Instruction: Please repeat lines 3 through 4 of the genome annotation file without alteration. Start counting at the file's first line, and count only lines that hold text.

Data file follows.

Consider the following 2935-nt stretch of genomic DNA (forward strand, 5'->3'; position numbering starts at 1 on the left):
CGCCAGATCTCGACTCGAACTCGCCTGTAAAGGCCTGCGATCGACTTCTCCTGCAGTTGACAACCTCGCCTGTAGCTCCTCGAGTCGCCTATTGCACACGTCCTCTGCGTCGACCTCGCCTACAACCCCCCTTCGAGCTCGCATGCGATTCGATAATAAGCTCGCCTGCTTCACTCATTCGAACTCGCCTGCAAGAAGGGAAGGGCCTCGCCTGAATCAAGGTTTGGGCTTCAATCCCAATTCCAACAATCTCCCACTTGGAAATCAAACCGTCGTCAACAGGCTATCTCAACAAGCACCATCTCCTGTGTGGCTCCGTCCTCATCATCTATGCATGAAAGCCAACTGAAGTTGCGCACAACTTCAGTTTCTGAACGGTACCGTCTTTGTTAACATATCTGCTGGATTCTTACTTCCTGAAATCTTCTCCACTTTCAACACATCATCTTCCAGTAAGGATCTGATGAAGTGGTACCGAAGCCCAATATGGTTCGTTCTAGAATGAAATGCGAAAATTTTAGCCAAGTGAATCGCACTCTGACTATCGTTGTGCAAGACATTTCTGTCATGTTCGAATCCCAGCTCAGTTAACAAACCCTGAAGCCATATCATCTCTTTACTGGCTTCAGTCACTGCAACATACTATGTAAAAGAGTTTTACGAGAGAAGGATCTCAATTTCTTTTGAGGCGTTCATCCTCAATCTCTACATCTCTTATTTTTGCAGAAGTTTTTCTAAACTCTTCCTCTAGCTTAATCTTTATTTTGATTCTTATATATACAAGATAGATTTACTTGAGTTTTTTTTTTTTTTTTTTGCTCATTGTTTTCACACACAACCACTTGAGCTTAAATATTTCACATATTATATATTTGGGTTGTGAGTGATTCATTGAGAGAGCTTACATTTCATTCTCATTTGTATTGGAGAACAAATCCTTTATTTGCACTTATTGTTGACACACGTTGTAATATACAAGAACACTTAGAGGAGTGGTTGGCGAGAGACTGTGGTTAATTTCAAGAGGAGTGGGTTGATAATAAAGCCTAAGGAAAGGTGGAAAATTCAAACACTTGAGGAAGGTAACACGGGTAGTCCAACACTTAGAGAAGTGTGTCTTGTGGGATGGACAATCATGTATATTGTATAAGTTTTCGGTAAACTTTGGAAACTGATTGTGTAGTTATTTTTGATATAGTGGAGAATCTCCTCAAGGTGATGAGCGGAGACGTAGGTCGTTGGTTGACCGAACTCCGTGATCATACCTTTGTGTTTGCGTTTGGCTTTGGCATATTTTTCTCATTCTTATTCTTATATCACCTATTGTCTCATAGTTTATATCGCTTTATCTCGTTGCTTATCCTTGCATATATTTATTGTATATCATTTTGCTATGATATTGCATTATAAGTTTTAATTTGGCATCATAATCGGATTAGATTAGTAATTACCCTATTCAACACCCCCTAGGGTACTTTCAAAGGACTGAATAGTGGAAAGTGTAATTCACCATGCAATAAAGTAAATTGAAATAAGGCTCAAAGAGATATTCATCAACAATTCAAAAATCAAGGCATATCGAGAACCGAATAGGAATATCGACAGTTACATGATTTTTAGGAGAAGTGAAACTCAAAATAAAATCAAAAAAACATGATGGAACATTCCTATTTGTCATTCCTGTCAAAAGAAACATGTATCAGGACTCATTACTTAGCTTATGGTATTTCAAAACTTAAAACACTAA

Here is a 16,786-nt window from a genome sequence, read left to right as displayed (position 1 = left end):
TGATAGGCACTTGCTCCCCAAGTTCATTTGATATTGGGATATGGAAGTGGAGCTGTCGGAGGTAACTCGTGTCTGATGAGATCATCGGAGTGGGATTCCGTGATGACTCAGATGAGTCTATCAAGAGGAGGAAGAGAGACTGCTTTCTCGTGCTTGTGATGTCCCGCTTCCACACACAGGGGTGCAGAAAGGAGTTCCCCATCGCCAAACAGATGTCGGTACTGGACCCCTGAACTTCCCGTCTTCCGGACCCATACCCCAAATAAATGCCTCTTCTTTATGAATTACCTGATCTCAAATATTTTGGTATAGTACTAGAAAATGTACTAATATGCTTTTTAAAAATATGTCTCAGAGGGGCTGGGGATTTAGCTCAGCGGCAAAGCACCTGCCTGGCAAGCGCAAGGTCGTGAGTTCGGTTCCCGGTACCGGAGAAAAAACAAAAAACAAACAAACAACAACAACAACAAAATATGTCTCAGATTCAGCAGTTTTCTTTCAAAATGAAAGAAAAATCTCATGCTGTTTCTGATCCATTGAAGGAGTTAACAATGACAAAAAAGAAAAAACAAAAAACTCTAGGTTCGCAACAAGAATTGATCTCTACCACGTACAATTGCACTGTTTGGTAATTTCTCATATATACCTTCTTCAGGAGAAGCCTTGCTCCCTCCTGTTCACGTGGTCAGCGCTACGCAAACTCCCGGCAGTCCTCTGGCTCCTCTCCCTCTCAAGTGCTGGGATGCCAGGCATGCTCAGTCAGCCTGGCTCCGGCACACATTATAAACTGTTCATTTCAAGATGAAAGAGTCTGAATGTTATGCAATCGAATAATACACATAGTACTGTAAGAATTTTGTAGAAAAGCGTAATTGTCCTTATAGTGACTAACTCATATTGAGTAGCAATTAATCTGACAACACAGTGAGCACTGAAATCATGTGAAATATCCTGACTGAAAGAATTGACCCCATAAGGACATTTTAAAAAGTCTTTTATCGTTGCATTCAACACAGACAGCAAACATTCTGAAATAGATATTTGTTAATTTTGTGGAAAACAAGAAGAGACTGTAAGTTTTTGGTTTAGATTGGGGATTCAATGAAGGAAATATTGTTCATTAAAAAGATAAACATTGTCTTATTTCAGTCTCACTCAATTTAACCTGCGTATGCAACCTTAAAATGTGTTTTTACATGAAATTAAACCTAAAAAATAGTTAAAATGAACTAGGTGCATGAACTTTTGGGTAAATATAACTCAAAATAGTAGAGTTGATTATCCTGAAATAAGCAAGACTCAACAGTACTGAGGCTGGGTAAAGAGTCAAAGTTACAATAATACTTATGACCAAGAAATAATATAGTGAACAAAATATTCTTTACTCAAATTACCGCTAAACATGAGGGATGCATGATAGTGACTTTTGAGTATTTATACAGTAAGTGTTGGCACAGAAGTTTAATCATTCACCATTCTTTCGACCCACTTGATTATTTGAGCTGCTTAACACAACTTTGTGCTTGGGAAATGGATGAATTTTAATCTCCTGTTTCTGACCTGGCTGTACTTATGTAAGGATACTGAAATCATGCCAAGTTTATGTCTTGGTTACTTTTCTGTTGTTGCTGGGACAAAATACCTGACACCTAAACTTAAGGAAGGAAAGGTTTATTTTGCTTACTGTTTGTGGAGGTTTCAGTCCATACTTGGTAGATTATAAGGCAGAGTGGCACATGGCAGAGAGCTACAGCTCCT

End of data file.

Here is a 16,786-nt window from a genome sequence, read left to right as displayed (position 1 = left end):
TGATAGGCACTTGCTCCCCAAGTTCATTTGATATTGGGATATGGAAGTGGAGCTGTCGGAGGTAACTCGTGTCTGATGAGATCATCGGAGTGGGATTCCGTGATGACTCAGATGAGTCTATCAAGAGGAGGAAGAGAGACTGCTTTCTCGTGCTTGTGATGTCCCGCTTCCACACACAGGGGTGCAGAAAGGAGTTCCCCATCGCCAAACAGATGTCGGTACTGGACCCCTGAACTTCCCGTCTTCCGGACCCATACCCCAAATAAATGCCTCTTCTTTATGAATTACCTGATCTCAAATATTTTGGTATAGTACTAGAAAATGTACTAATATGCTTTTTAAAAATATGTCTCAGAGGGGCTGGGGATTTAGCTCAGCGGCAAAGCACCTGCCTGGCAAGCGCAAGGTCGTGAGTTCGGTTCCCGGTACCGGAGAAAAAACAAAAAACAAACAAACAACAACAACAACAAAATATGTCTCAGATTCAGCAGTTTTCTTTCAAAATGAAAGAAAAATCTCATGCTGTTTCTGATCCATTGAAGGAGTTAACAATGACAAAAAAGAAAAAACAAAAAACTCTAGGTTCGCAACAAGAATTGATCTCTACCACGTACAATTGCACTGTTTGGTAATTTCTCATATATACCTTCTTCAGGAGAAGCCTTGCTCCCTCCTGTTCACGTGGTCAGCGCTACGCAAACTCCCGGCAGTCCTCTGGCTCCTCTCCCTCTCAAGTGCTGGGATGCCAGGCATGCTCAGTCAGCCTGGCTCCGGCACACATTATAAACTGTTCATTTCAAGATGAAAGAGTCTGAATGTTATGCAATCGAATAATACACATAGTACTGTAAGAATTTTGTAGAAAAGCGTAATTGTCCTTATAGTGACTAACTCATATTGAGTAGCAATTAATCTGACAACACAGTGAGCACTGAAATCATGTGAAATATCCTGACTGAAAGAATTGACCCCATAAGGACATTTTAAAAAGTCTTTTATCGTTGCATTCAACACAGACAGCAAACATTCTGAAATAGATATTTGTTAATTTTGTGGAAAACAAGAAGAGACTGTAAGTTTTTGGTTTAGATTGGGGATTCAATGAAGGAAATATTGTTCATTAAAAAGATAAACATTGTCTTATTTCAGTCTCACTCAATTTAACCTGCGTATGCAACCTTAAAATGTGTTTTTACATGAAATTAAACCTAAAAAATAGTTAAAATGAACTAGGTGCATGAACTTTTGGGTAAATATAACTCAAAATAGTAGAGTTGATTATCCTGAAATAAGCAAGACTCAACAGTACTGAGGCTGGGTAAAGAGTCAAAGTTACAATAATACTTATGACCAAGAAATAATATAGTGAACAAAATATTCTTTACTCAAATTACCGCTAAACATGAGGGATGCATGATAGTGACTTTTGAGTATTTATACAGTAAGTGTTGGCACAGAAGTTTAATCATTCACCATTCTTTCGACCCACTTGATTATTTGAGCTGCTTAACACAACTTTGTGCTTGGGAAATGGATGAATTTTAATCTCCTGTTTCTGACCTGGCTGTACTTATGTAAGGATACTGAAATCATGCCAAGTTTATGTCTTGGTTACTTTTCTGTTGTTGCTGGGACAAAATACCTGACACCTAAACTTAAGGAAGGAAAGGTTTATTTTGCTTACTGTTTGTGGAGGTTTCAGTCCATACTTGGTAGATTATAAGGCAGAGTGGCACATGGCAGAGAGCTACAGCTCCT